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World Glaucoma Week: Why you should get your vision checked

ladies eye - glaucoma awareness

This week is World Glaucoma Week, raising awareness of an eye condition that can cause gradual sight loss and blindness. More than 250,000 Canadians have the most common form of glaucoma, chronic open-angle glaucoma.

Since this type of glaucoma doesn’t cause any pain or discomfort, more may have the condition and simply don’t notice until their eyesight starts to deteriorate. The good news is that regular eye exams can help detect glaucoma early, before any major damage is caused, and treatments given.

What is glaucoma?

Glaucoma causes damage to the optic nerve, and is linked to high pressure within the eye. That’s why your regular eye exam will involve a pressure test, especially if you have a family history of glaucoma. If the pressure in the eye gets too high, the optic nerve that carries visual signals to your brain can get damaged. This damage prevents some signals reaching the brain, resulting in loss of vision. Glaucoma can’t be cured, but it can be slowed, treated and further sight loss prevented in many cases.

What is eye pressure?

Your eye is filled with various fluids which maintain your eye pressure, known as your intra-ocular pressure (IOP). The front of your eye contains a fluid, the aqueous humor, which bathes the eye. It normally flows through the eye and then drains at the point where your cornea and your iris meet. If this ‘drain’ become blocked, pressure builds up in the eye.

Eye pressure is easy to test, and is usually measured using the ‘puff of air’ test. Eye pressure is normally between 12 to 22 mmHg. High eye pressure is a risk factor for glaucoma, but not everyone who has high eye pressure will get glaucoma, and vice versa. That’s why your optometrist may also:

  • Examine the inside of your eye
  • Take an image photo’ of the back of your eye where the optic nerve joins the eye
  • Conduct a ‘spot the dot’ or similar field of vision test

Not had an eye exam recently? Call us to book your eye exam at the Advanced Vision Centre at AMG London. No referral required.

What are the signs of glaucoma?

Glaucoma develops slowly over time, and will gradually reduce your peripheral vision. That’s the ‘sides’ of your vision and when you lose this, it’s also known as having tunnel vision. Unfortunately, the nerve damage cannot be reversed, which is why early detection is so important. A regular eye exam will include tests to detect the common forms of glaucoma before it becomes an issue. That’s why you should have regular eye exams even if you don’t wear glasses, and especially if you have any of the risk factors for glaucoma.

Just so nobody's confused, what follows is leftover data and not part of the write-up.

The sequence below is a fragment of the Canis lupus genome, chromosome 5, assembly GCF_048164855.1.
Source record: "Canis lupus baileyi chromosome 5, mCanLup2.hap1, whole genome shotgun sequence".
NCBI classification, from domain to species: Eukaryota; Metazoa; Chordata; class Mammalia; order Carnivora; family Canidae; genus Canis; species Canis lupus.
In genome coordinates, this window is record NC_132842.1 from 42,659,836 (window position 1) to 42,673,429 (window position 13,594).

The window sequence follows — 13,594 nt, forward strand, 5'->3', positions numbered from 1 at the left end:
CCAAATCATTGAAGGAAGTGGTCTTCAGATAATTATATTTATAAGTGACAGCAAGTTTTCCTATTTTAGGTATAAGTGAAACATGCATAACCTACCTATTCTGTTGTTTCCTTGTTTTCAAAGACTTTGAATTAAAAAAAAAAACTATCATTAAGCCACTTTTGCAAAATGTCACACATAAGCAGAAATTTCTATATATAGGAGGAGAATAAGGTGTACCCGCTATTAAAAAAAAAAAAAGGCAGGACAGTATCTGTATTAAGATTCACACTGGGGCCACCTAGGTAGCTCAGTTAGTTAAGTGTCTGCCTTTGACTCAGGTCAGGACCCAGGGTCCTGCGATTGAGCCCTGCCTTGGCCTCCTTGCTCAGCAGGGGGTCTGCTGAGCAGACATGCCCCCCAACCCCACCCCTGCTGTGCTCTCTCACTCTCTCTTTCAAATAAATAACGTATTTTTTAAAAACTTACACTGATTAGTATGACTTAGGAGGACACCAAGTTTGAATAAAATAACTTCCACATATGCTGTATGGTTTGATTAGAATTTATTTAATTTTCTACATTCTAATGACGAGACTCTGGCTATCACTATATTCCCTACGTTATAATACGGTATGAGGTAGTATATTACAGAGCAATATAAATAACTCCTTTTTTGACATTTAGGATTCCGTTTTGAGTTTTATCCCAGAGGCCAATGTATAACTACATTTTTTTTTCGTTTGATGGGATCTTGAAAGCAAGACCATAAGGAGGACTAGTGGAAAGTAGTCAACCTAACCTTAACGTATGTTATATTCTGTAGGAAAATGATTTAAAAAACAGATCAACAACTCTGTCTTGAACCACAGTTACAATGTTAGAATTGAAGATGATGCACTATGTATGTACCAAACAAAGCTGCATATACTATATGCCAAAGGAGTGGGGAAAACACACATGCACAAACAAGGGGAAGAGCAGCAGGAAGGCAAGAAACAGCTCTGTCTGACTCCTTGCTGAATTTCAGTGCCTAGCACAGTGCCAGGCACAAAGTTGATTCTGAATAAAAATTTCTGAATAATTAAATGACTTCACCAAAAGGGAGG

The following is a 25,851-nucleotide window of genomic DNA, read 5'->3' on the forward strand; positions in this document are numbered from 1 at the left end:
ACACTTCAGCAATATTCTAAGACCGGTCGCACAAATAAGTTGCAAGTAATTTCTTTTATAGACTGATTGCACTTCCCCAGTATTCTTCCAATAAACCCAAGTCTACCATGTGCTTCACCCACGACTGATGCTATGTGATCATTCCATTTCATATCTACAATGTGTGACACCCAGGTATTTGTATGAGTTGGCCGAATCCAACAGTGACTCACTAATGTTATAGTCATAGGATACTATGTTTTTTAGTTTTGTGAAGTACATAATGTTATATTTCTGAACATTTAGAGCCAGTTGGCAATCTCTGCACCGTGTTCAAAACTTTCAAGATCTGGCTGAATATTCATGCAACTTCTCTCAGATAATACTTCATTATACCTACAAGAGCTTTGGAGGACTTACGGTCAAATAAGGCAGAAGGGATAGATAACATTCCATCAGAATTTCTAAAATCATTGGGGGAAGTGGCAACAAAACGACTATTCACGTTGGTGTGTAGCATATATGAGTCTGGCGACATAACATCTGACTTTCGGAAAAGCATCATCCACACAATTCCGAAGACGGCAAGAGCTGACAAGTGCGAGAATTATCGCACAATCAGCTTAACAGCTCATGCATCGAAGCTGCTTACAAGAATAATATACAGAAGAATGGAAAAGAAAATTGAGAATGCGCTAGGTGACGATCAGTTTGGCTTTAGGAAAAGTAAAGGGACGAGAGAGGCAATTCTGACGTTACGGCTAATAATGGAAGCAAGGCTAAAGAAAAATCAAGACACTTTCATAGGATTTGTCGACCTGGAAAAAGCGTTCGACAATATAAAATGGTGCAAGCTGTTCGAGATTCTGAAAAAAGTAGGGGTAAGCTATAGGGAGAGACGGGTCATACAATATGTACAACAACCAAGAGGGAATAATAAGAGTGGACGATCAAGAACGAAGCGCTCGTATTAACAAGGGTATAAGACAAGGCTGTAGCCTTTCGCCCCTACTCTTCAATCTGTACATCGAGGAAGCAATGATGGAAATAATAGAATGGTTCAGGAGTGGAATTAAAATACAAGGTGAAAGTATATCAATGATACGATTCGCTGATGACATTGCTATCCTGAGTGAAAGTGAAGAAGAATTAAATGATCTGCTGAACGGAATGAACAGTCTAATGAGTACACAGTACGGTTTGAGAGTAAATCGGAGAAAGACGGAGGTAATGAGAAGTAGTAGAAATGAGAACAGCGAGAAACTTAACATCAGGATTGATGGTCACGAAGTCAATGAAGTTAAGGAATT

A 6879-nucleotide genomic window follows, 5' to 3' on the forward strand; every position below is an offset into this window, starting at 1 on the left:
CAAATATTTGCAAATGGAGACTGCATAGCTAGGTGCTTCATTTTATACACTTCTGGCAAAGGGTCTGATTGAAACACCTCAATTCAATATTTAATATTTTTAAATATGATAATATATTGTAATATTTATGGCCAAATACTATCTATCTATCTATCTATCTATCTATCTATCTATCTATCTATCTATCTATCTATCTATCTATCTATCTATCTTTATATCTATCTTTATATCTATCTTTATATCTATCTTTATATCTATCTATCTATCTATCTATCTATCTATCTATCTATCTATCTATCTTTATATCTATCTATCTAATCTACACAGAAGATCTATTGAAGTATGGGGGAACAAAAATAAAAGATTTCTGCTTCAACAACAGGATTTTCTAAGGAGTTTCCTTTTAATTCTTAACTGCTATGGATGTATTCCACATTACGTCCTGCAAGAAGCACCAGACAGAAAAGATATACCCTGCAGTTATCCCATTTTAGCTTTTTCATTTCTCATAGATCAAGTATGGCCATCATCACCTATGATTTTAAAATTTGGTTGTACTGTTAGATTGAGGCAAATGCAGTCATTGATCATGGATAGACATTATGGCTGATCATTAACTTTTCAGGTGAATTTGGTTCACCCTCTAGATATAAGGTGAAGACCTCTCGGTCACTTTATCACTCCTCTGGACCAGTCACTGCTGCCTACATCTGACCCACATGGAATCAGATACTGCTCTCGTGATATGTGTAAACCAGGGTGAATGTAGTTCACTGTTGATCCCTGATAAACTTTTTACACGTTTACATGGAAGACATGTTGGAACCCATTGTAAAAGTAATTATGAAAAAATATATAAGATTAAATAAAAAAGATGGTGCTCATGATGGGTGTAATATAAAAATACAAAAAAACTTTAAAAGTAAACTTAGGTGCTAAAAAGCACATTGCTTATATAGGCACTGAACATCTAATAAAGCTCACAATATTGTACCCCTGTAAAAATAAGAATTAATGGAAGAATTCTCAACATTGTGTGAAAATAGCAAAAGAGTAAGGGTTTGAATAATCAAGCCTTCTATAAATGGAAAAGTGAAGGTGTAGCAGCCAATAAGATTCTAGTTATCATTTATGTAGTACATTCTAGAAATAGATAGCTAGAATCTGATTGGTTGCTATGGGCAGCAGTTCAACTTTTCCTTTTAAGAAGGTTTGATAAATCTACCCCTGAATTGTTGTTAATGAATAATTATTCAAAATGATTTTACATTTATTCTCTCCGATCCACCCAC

Glaucoma risk factors

You are at a higher risk of developing glaucoma if you:

  • Have high eye pressure
  • Have a family history of glaucoma
  • Are aged over 40, with increased risk after age 60
  • Are of African, African-Caribbean or Asian descent
  • Are short-sighted (myopic)

If you are in any of the risk groups and do not have regular eye exams, now is the time to start! Call us for an appointment at the Advanced Vision Centre here at AMG London. A comprehensive eye exam by our optometrists will include looking for the early signs of glaucoma and other eye diseases such as age-related macular degeneration and diabetic eye disease, as well as assessing your vision! This eye exam will usually include the use of dilating drops that make your pupils dilate (open up wide).

Types of glaucoma

There are four main types of glaucoma:

Primary open angle glaucoma (POAG)

The most common type of glaucoma, where damage to your optic nerve happen slowly.

Acute angle closure glaucoma

This condition happens when your eye pressure rises suddenly, and is painful. Treatment should be sought immediately.

Secondary glaucoma

This type happens as a result of an eye injury, operation, medication or another eye condition.

Congenital glaucoma

This is a very rare type that affects young babies.

Treatments for glaucoma

Primary open-angle glaucoma can be treated by lowering the pressure in the eye using eye drops. For many people, daily eye drops is the only treatment they will need. If required, your optometrist will refer you to an eye specialist who may also recommend Selective Laser Trabeculoplasty (SLT) and minimally invasive glaucoma surgery (MIGS).

Get seen, get sorted!

At AMG, our Advanced Vision Centre is setting new standards for vision health in London. Our state of the art clinic is equipped with advanced technology in clinical diagnostics for eye pathology, and eye surgery. Call us, or learn more in our one minute video: